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First Midterm Review, Master Notes Soc3750.docx

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University of Guelph
SOC 3750
Michelle Dumas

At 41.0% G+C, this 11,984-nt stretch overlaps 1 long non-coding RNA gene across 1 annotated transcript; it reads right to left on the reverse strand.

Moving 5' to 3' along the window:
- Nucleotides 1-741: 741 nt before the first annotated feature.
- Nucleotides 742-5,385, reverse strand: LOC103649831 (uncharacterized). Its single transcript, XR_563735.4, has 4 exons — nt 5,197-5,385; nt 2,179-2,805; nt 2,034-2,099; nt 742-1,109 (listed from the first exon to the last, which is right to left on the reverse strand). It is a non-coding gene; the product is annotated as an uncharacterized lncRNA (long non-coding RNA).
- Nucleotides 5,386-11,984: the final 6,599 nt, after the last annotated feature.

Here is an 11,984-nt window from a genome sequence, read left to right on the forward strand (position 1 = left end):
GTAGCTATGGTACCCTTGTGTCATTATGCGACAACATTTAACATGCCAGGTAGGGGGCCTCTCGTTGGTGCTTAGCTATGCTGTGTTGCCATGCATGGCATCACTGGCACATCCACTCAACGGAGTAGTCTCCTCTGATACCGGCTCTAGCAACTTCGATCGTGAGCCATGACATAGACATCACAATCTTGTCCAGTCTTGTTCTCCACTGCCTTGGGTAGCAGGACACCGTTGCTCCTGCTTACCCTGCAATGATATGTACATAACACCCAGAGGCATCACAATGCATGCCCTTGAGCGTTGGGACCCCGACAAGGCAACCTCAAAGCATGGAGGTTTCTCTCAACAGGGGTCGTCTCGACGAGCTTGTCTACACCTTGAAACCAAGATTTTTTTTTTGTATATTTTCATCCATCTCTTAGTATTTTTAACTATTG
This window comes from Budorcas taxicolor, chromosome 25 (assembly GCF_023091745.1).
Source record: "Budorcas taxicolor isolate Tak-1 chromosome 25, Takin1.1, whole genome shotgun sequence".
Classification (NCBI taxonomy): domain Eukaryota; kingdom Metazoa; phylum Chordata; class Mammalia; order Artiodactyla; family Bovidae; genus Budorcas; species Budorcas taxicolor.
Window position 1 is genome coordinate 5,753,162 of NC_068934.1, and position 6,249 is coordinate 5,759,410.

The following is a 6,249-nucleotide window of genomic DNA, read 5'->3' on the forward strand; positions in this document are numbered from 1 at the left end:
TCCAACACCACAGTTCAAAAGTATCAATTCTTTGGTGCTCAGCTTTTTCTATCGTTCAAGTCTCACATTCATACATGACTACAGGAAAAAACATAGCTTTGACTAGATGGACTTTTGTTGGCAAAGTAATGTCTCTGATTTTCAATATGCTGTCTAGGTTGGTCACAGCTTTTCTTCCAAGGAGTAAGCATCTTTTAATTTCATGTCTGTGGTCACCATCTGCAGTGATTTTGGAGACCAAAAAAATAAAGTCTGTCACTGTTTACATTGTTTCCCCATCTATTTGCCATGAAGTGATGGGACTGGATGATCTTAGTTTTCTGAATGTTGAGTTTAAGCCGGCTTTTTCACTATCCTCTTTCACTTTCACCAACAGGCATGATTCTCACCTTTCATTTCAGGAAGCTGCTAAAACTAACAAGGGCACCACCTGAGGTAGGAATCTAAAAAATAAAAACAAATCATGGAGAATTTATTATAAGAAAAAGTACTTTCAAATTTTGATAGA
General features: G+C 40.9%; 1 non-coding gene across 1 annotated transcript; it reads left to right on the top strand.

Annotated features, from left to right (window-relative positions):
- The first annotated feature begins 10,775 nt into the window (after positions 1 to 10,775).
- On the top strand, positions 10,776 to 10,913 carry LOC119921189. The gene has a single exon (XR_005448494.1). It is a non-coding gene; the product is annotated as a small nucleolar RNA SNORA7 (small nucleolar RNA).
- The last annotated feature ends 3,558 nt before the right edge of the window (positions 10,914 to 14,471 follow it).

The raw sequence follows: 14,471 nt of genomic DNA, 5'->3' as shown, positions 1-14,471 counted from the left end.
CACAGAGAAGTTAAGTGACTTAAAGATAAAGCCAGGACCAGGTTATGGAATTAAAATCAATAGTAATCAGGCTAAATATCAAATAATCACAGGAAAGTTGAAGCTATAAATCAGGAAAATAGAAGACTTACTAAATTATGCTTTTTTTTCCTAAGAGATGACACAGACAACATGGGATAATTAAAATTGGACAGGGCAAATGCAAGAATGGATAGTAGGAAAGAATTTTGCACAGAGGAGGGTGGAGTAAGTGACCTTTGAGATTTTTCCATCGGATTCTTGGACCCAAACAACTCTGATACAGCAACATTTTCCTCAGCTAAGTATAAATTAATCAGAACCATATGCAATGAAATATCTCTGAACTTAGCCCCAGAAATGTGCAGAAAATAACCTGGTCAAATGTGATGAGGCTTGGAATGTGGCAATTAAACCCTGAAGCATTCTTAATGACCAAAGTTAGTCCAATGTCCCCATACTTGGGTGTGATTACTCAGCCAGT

Midterm Review Week 1  Sociological perspectives (PS ch1) o Multilateralize – process by which government no longer monopolizes police and allows citizens to protect themselves o Functionalist perspective – studying how societies develop and maintain social order  Manifest functions – intended functions  Latent functions – unintended functions o EMILE DURKHEIM  Laws – reflect the norms of society, they are a consensus of the people on what is criminal and what is not  These laws reflect the values, hence different laws in different cultures  Mechanical Solidarity – glue that keeps us together, we have social order with this solidarity – mechanical happens in more primitive or small communities, or pre-industrial time  Organic Solidarity – happens in more modern society because we enter in a mutual interdependence – when one person breaks the law the machine doesn’t break down, the punishment is less violent and severe for punitive crimes o Conflict perspective – studying the competition that exists between groups, in any given society o Interactionism  Symbolic interactionism – a series of interactions with others which help individuals learn what is meant or symbolized  Interactionist perspective – studying police with a view to tease out the patterns and meanings that are created when individuals associate with each other  Comparative approach – analyzing information from the U.S. and at least one other country on various police topics  Metropolitan Police Act (peel’s 9 principles that guide the new force) o To prevent crime and disorder o Power of police dependent on public’s approval of police authority, and respect o That the public will respect the law o That the need to use force diminishes with the cooperation of the public o To preserve public favour by being impartial to the law, not to discriminate on any level, and by placing their lives on the line o Use force only when needed and if so, use only minimum force as possible o Maintain relationship with public that reminds them that police are the public and public are the police o To respect executive functions of jurisdiction o To recognize that absence of crime is better than visible police action as true indicator of police efficiency Week 2  Rank Structure o Typical rank structure of police department  Executive/upper management  Chief  Deputy  Superintendent  Middle management  Inspector  Staff sergeant  Sergeant  Rank and File  Constable o The Solicitor General in Ottawa is the minister responsible for federal policing o The provincial Attorneys and Solicitors General and Ministers of Justice are legally responsible for provincial and municipal policing o RCMP provide provincial policing in all but two provinces and municipal policing for most of these provinces and are therefore legally responsible for both provincial and municipal o RCMP are legally accountable to the federal Solicitors General, commanding officer of the division, and the commissioner of the force  Evolution of Policing o The Political/Industrial Era  USA  Politics dominated policing  Affected who was employed, promoted, made chief, and what services to be provided  Police had more discretion  Vague tasks, with order maintenance being primary  No official training  Police stability depended on political regime  Police often replace to reflect political regime  Reform occurred when too many police became corrupt when people of institutions wanted honest and efficient police  Canada  1850-1920 seen as introduction and expansion era, three important aspects: introduction of provincial policing systems in Ontario and Quebec, the growth and development of municipal policing, and the expansion and introduction of policing to the prairies and western Canada by the NWMP.  No political domination  Police focused on law enforcement, order maintenance, and service functions o The Legalistic/Reform/Modernization Era 1920-60’s  Dominated by legalistic model  Significant for its professionalization of policing  Main focus was crime prevention  The scientific approach o Science applied in Europe and North America – seen as professional approach o Bertillion developed first systematic identification procedure based on measurements, description of appearance, photograph, and fingerprints  The architects reform o Standardization of behaviour, training, professionalization and development of organizational policies and procedures o Vollmer was proponent of police service – introduced police education, vehicle patrols, and scientific crime detection, and founded first school of criminology in Chicago – his police department also was first to use forensic science o Wilson wrote Police administration, regarded as classic book, introduced new concepts on police deployment, disciplinary measures, and organizational structures  Technological change o Automobile allowed quick response, but distanced police from citizen o Two-way radio increased contact between police allowing more supervision o Telephone allowed citizen to reach police easier, making police more reactive – as a result it made police more focused on order maintenance and law enforcement  Criticisms o People argued that police in this era were becoming more detached from the community and had an impersonal attitude o Reform occurred through riots when people thought police refused to accept police role of reactive agent of government  Canada o Technological changes were copied from US o RCMP and metropolitan police became more bureaucratic and professionalized and embraced scientific approaches o No riots in Canada  Recap of organizational values in this era o Police authority entirely based on law o Communities assist police o Response to calls = high priority o Social problems are only responded to if there is threat o Police are the experts in crime control o The Service/Contingency/Crisis/Post/Reform/Community Era  USA  Development in these areas: policy development in discretion and accountability, selection criteria improvement for women and minorities, training in human relations, and community relations and crime prevention programs development  Research on police grew substantially in US and UK which allowed for more precise change in organizational management  Canada  Change was lagging behind and only caught up in the 1970’s o Community Policing Era  Promotes community relations and proactive policies that seek to resolve issues addressed by individual neighbourhoods  Role Debates o Bureaucratic or political  Concerns integration of police into democratic society with the bureaucratic approach viewing the role of police to be strictly controlled by a set of precise rules, polices and organizational procedures, while the political approach views the police as needing to be responsive to the demands of individual neighbourhoods and communities o Community norms or Law enforcement  Concerns the choices police and community make to address crime; should police evaluate decisions based crime and social disorder or let community make the decision? Differences in perceptions of what issues should be given priority is a topic of debate. Should police ignore certain issues or ‘overpolice’ others? o Profession or Craft?  Is policing either a rational, systematic undertaking that requires extensive formal preparation or commonsensical, with experience and tuition being the most important characteristics? In Canada, police are seen as profession because it requires formal education o Crime fighters or social workers  Is the role of police essentially crime fighting or addressing social issues that eventually might lead to crime? This debate arises because police use a majority of their time on order maintenance o Prevention or Apprehension  Should police and organization focus on prevention or apprehension? Preventative use resources for programs that bring community closer while apprehension departments only interact with the community when they are apprehending people o Proactive or Reactive  Proactive means cops initiate social order maintenance, and sometimes this can lead to invasion of privacy when cops initiate programs deep inside communities. Reactive means cops only respond situations and don’t take any initiative in crime fighting and order maintenance.  The Role of Police o There is a lack of written material about the role of police o Vagueness surrounds the role of police because their job encompasses a variety of different duties that change from day to do o “Impossible Mandate” – they have contradictions in their set rules and mission statement – you give officers supreme authority to use force when it is appropriate, at the same time they are told to engage in public service and be a good representative and talk and help to people in their daily lives, and at the same time we are expecting them to give public relations and present themselves in a excellent manner because they’re organization of police are depending on it, to also be respectful be boundful, and to be dealing with some of the worst people and attitudes that you can imagine – “to be a badass and a good person at the same time” o Evaluation- we have so much criteria to rate police on; use of force, abiding rules, public relation, community involvement o Law Enforcement  Responding to and investigating crimes, apprehending offenders and undertaking preventative patrols  Aggressive and punitive  Objective is law violation identification and processing within criminal justice system  Least ambiguous area with little ‘grey areas’ o Order Maintenance  Preventing, controlling, and regulating behavior which disturbs the public peace  When dealing with order and stability issues it revolves around “right and wrong” ex. Underage driving  Most forms of disorder are minor, therefore action is mild and slightly coercive  Police use discretion and must decide whether to negotiate, ‘criminalize’ or abandon the problem o Service  Service roles they provide, as a consequence of their 24-hour availability, includes crowd control, work with organizations, & schools, search missions, informing people of their loved ones death, public relations, and traffic maintenance  Critics argue that service role inflates job wages of police, reduces professionalization of police, and diverts them from law enforcement o Police are expected to keep balance of all three roles – most important being law enforcement- most officers admit they enjoy this aspect more than others  Research on Roles of Police o Police heavily fill role of service and order maintenance o Crime fighting is only small part of the role, 10-30% (Study showed 17% of reports were crime related, 83% were order and service related) o Uniformed police tend to be peace officers, while detectives or traffic officers tend to be law enforcers o Low key stuff consume vast amount of police time – dealing with barking dogs, or traffic violations, essentially ensuring order in society – debatable whether it includes arrests, charges – about 80% of officers job is spent on order maintenance o Image of police - thanks to news, movies, and shows, is that they fight crime all the time, when really they do not o Financially, image of police as crime fighters is important because it helps gather money and support for police programs  Politics of Police Role o Conservative  Sees police as highly disciplined, militaristic, bureaucratic force able to enforce with strict chain of command  Advocated greatly in 1950-60’s (Legalistic Era)  Ideology believes that criminal law boundary should not be trespassed, and that general and specific deterrence work o Liberal  Crime results from social influence and as such, society should be rehabilitate and to reform the individual  Ideally, police should be democratic service practicing authority by consent rather than by force o Radical  Police are institution of the state and agent of social control that operate for the interests of the elite groups in society  RCMP o Provides services on all three levels of government o Responsibilities outlined in the Royal Canadian Mounted Police Act of 1959 o RCMP has responsibility, and therefore jurisdiction, to enforce in all ten provinces and two territories, the federal statutes and protection of federal property (parliament buildings) o Only in Ontario and Quebec does RCMP not have provincial and municipal responsibilities o RCMP under direction of Solicitor General of Canada, he has, in order going down the ranks:  4 deputy commissioners & commanding officers  13 regional divisions  52 subdivisions  723 detachments o Mandate for RCMP – enforce Canadian laws, prevent crime, maintain peace, order and security o RCMP does not act alone, usually in conjunction with other police agencies o Operates and administrates several branches, National Crime Intelligence Branch and the Economic Crime Branch  Recruitment o Requirements of acceptance varies among police bodies  Education  Quebec requires graduation from community college as minimum  Most forces require grade 12 education or equivalent as minimum  Age  Minimum age requirement is between 18-21 with the maximum being from 35-65  Height and Weight  Very few forces have such criteria as it discriminates against women and minority groups; more popular in the past  Physical Performance  Wide degree of disparity in physical tests among police bodies  The Police Officers Physical Abilities Tests (POPAT) developed in Justice Institute of BC to provide standardized testing – includes 2km mobility/agility run, pull and push activity, modified squat thrust and stand station, a rail vault activity, and a weight carry of 45.5kg  RCMP has their own test called Physical Abilities Requirements Evaluation (PARE) and includes six-lap obstacle course, push and pull task, and carrying 36kg bag over 15m within a set time  Many police officers who passed these test 5 years ago cannot complete them today  Women tests should be based on women abilities, not men  Psychological Testing  61% of Police departments use this test  Psych tests are done to ensure police is stable in mental characteristics  Criticized for identifying poor candidates and not good prospects, also for its methodology problems in administering the tests, and finally there is much room for subjective analysis by psychologist grading the test  Common Canadian test is the Minnesota Multiphasic Personality Inventory and the California Psychological Inventory  Background investigation  All police do background tests, except for some rural departments  Attempts to assess suitability for police work based on past experiences  Look at family ties, credit history, education record, criminal record, and other  In US background check is most important part of selection process; those with clean backgrounds have less incidence in police conduct  Interviews  Oral interviews measure speaking skills, confidence, interpersonal skills, and decision making skills  The interviews are where the most discrimination and subjective judgment occurs  Written Tests  Some police forces require candidates to undertake written tests, while others require IQ test; critics argue that these tests are culturally biased and now most police forces move away from these tests  Cognitive Tests  Otis Quick Scoring Intelligence Test or General Aptitude Test (GATB) are widely used across North America and have to pass in order to be recruited  Polygraph Tests  Measures three variables: breathing, blood pressure, and perspiration  Almost routine in municipal services to use this test  Use of test is generally to double check background information  Medical Exam  Full medical evaluation which, if one aspect may be aggravated by police work, determines whether you get in or get kicked out  Not a uniform process across Canada, some reduce the list, but generally there are two selection approaches: the multiple hurdle approach and the Compensatory approach  Multiple Hurdle Approach  Applicant must pass each test in order to go to the next one, and basically emphasizes the importance of each requirement  Compensatory Approach  Candidates can compensate for deficiencies in other areas with higher level abilities in other areas  Occupational Prestige o Message – more prestige means your special in society status o Variables – depends on certain factors like location, history, in the area o Scores (1970s) – police prestige is higher as time progresses – in the 70s that’s when it began to increased because it was associated with getting good education – Male, white, officers are said to have offered more prestige – those who apply also have members of family who are police officers o Minorities – over-representation of white male officers as applicants o Hard to get applicants because a lot of people don’t respect officers – more so in the US than Canada  Organizational Philosophies o “Force” vs. “Service” – in last two decades cop changed their image from police force to police service – because philosophy is overall identity of organization o Organizational philosophies – the philosophy shows and explains to society what the organization does, and how it conducts it self – this change from Force to Service started from the 1980’s, very deliberate shift o 1980’s shift in name change – it was in Canada and US – more than just semantics – conscious move into more community policing, being more proactive – reasons include the name sounding better, sounding less aggressive, also at the same time creating the shift into becoming more positively viewed by communities with community involvement eg. Randomized patrol, responding to house calls – some argue it was police “drama” that it was another step towards being more positive in the eyes of the community and society – it was seen to be very politically incorrect to be called police force these days o Policing: Organizational Philosophies o Service – Communication, Problem solving, Team, Conflict Resolution, Training, Crime Prevention, Higher levels of Education o Force – Crime fighting, Policing, Moral order with Sharp difference in Right Vs. Wrong, Social service Distinction  Promotion o Police system reluctant to endorse system of lateral entry where police officer can transfer from one police department to another without losing seniority, because they say it will not be effective o Only chiefs and deputies who get recruited from outside departments o Factors that affect promotion:  Rank structure and availability of positions in rank  Promotional Policy and whether it favours youth or seniority  Retirement Policy – earlier retirement allows more room for new positions  Growth generally creates new positions  Attrition means the number of people who leave the force  Personnel policy changes, for instance, adding or removing a rank will affect positions available  Size of the organization, means bigger organizations have easier promotions, and vice versa o Promotion for Sergeant/ Staff Sergeant  Requires two things just for consideration of promotion: sufficient years of service (2-5 years as constable, but in reality most have 11-15 years) and passing a promotional exam (based on questions of the law)  Candidates are then evaluated on,  Performance appraisals - conducted by supervisors  Promotional potential rating - which are calculated from performance appraisals  Seniority - can be a big influence, but not all embrace this value  Promotional board interview – conducted by 3-5 senior officers and can range from 20-60 minutes  Other factors – these are sometimes taken into consideration o Self-improvement activities, such as further education o Commendations, amount of sick leave days taken, number of complaints if any  Promotion for Sergeant/Staff sergeant to Inspector  Similar process as mentioned above  Less emphasis is placed on seniority  Promotion to Senior Management  Superintendent positions do not have formal criteria, rather, they are based on candidates track record, breadth of experience, and how well they fit in with the existing management team  Training o Basic Training: Four Models  1. Independent adult training - Separation of police training and education from mainstream adult education and provides training to recruits who have at least grade 12 education  2. Mixed training - Training takes place on university campus and teaches everything from administration and procedures to criminal justice and the law  3. Broad-based training - Recruits are taught everything encompassing the criminal justice system such as probation policing and court staff, as well as everything needed for basic training requirements  4. Fully integrated approach - Final model found only in Quebec integrates police education with adult education by enrolling first in 2 ½ year programs at college than complete ten-week course at the Quebec Police Institute o Basic training costs about $40,000 in 1991-92  Justice Institute of BC program  Block I: 14 weeks classroom  Block II: 8 weeks field training  Block III: 10 weeks classroom work & general duties  Block IV: 3 weeks classroom  Block V: one week classroom, then 3 years service allows eligibility to be promoted to constable  Ontario Police College program  Level I: 1-2 weeks field training  Level II: 60 days classroom teaching  Level III: 3 months field training  Level IV: 14 days classroom training  Level V: general duties  Level VI: optional training and 3 years service means eligibility for promotion to constable  RCMP Training program  Hired first, then given 26 week program at RCMP training academy in Regina  Two socialization processes occur:  Formal learning – in class about procedures and technical stuff  Informal learning – when interacting with older police and listening to their advice and stories  Field Training  6-12 weeks program that prepares officer for ‘real’ world experience by apprenticing an active cop  Problem occurs because the active cop usually tries to teach the rookie the ‘real’ world skills needed and it conflicts sometimes with what the academy teaches  Ongoing training  Supplementary training on topics such as fraud, cultural relations, domestic disputes, and child abuse  Is needed for promotion; some examples are, o In-service training – current and updated information on policing that are needed to function successfully o Multicultural training – teaches tolerance of other ethnicities and races o Supervisory training – for supervisor candidates o Specialized training – for things like homicide investigation, fingerprinting, and commercial crime o Management training – for those who are being promoted to manager  Both specialized and management training can occur in several places, but most well-known is the Canadian Police College in Ottawa o Criticisms of training  Brevity of training period – people wonder if police learn everything they need in just a couple of weeks  Content of training courses – police are given surface knowledge, but they need in-depth information on topics  Paramilitary focus – does it create dysfunctional policing?  Bias towards focus on law and technological side - and lack of social services and human relations role  Creates isolation from society - and causes social problems  Quality of instructions said to be dry, stale, and inappropriate Education  Should education requirements be higher for officers? Especially since more officers are asking for more education  Brain Vs. Braun – traditionally Braun was favoured over Brain – farm boys, military boys were more favoured for police work – they had great strength and ability to deal with criminals – professionalization of police means that it is seen as a profession, and it should require more education o Advantages – Education  Communication skills – better oral and written skills, are able to better talk to the public, better public relations skills as well – and better written report writing, allowing for more accurate detailed reports that help put the right criminals away, etc  Complaints – those officers with higher educations have less complaints against them – they also have better adaption skills, better abled to adapt to different assignments, positions, environments – more transferable and more like to be chosen for more work and translates to better promotion chances  Professionalization – perceived to be more professional with masters than just high school degree  Quicker promotion  Complexities – more likely to appreciate the complexities of the justice system, better able to understand “gray” areas of law enforcement  Style – better policing style, more charming, democratic and better persuasion skills and empathy skills o Disadvantages of Education  Perceptions – they are more likely to become disillusioned, they know so much about the job that they lose the thrill-factor – they understand that the job is mostly mundane tasks  Assignments – they request more and diverse assignments because it doesn’t satisfy their abilities  More likely to question orders, can cause problems  Citizens – they can be less sympathetic to citizens who are not willing to listen to the officers  Policing – made officers to soft, they are not tough enough, can be argued it can be detrimental to police officers o Buckley, McHinnis & Petrunik  Findings – looking at education and promotion, those with some secondary, education had no impact on job satisfaction but it did impact the police officers beliefs on their performance – those with university degree felt that they were professional and they had sense of entitlement – and when asked, they did feel superior or better than officers who did not have university degree – those without schooling said that those with university degrees were receiving undeserved promotions or advancements  Women police o History of women police in Canada  Started in Vancouver, and received no training  1952 they received same training as men but had restricted duties  1960’s they were removed from streets and given jobs within police station  1973 first women assigned to street patrol  1970’s RCMP begun to give serious consideration to women  1977 Parliament passed Human Rights Act prohibiting discrimination of sexes in workplace  Today women in police force are increasing but they are mostly concentrated in lower ranks o Barriers to policewomen  Barrier of tradition – tradition is that men are police not women  Barrier of credibility – women are not taken seriously  Barrier of assumptions – police women are seen to be less committed to policing as a career  Self-made barriers – women can limit their opportunities by underrating themselves and their abilities  Barrier of isolation – with little women in police force, women feel isolated and do not receive the same informal and formal socialization that men do o Effectiveness and benefits of policewomen  Reduction of violent incidents between police and citizens  Increase in police service quality  Improved police-community relations  Men learned tolerance of force from women  More effective problem solving for citizens who are women  Police departments become more democratic and responsive to community by employing women Week 3  Characteristics of Bureaucracy o Division of labour, Unity of Command, Supervision and subordination, Documentation, Training, Rules, Assign Work  Police Organization o Goals  Purpose of organization  Police have own goals as well as goals public wants them to fulfill  Specific goals ex. Crime prevention, or general ex. Foster community relations o Division of responsibilities & leadership  Hierarchy of supervision  Divisions within police organization determines jobs of police ex.drugs, homicide, o Rules and Norms  Guided by normal rules of policing just like every other bureaucracy  Guided by two sets of rules 1) Criminal Code of Canada (Government) 2) Guided also by own department rules (internally) o Authority Centre  Makes sure subordinates are doing job they are suppose to be doing o Written communication  Cops record everything they do  Purpose (function)  Act as a way to supervise those on patrol  Provides a permanent record should the events have to be reconstructed later  40-80% of police time i